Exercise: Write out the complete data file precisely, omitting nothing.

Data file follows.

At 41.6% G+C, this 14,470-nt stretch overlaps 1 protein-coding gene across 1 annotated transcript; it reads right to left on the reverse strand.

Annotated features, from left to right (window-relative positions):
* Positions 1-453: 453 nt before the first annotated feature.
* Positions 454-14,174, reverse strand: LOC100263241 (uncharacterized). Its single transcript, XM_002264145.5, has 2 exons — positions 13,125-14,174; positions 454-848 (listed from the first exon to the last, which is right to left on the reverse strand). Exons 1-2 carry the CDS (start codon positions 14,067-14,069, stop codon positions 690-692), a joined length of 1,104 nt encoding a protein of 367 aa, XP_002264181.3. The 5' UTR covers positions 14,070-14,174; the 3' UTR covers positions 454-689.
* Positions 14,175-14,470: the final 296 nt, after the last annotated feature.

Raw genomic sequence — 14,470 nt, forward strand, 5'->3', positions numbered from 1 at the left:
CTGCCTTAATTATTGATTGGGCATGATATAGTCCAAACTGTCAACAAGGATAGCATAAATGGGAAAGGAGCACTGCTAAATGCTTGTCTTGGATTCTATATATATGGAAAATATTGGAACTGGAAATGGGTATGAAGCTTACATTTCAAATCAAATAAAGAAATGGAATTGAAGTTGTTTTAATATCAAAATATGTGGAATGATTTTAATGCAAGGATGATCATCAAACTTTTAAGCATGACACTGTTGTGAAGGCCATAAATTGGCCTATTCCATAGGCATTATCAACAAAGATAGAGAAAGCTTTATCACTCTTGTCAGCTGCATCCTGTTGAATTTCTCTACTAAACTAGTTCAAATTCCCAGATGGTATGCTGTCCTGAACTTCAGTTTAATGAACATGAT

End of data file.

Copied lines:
At 41.6% G+C, this 14,470-nt stretch overlaps 1 protein-coding gene across 1 annotated transcript; it reads right to left on the reverse strand.

Annotated features, from left to right (window-relative positions):
* Positions 1-453: 453 nt before the first annotated feature.
* Positions 454-14,174, reverse strand: LOC100263241 (uncharacterized). Its single transcript, XM_002264145.5, has 2 exons — positions 13,125-14,174; positions 454-848 (listed from the first exon to the last, which is right to left on the reverse strand). Exons 1-2 carry the CDS (start codon positions 14,067-14,069, stop codon positions 690-692), a joined length of 1,104 nt encoding a protein of 367 aa, XP_002264181.3. The 5' UTR covers positions 14,070-14,174; the 3' UTR covers positions 454-689.
* Positions 14,175-14,470: the final 296 nt, after the last annotated feature.

Raw genomic sequence — 14,470 nt, forward strand, 5'->3', positions numbered from 1 at the left:
CTGCCTTAATTATTGATTGGGCATGATATAGTCCAAACTGTCAACAAGGATAGCATAAATGGGAAAGGAGCACTGCTAAATGCTTGTCTTGGATTCTATATATATGGAAAATATTGGAACTGGAAATGGGTATGAAGCTTACATTTCAAATCAAATAAAGAAATGGAATTGAAGTTGTTTTAATATCAAAATATGTGGAATGATTTTAATGCAAGGATGATCATCAAACTTTTAAGCATGACACTGTTGTGAAGGCCATAAATTGGCCTATTCCATAGGCATTATCAACAAAGATAGAGAAAGCTTTATCACTCTTGTCAGCTGCATCCTGTTGAATTTCTCTACTAAACTAGTTCAAATTCCCAGATGGTATGCTGTCCTGAACTTCAGTTTAATGAACATGAT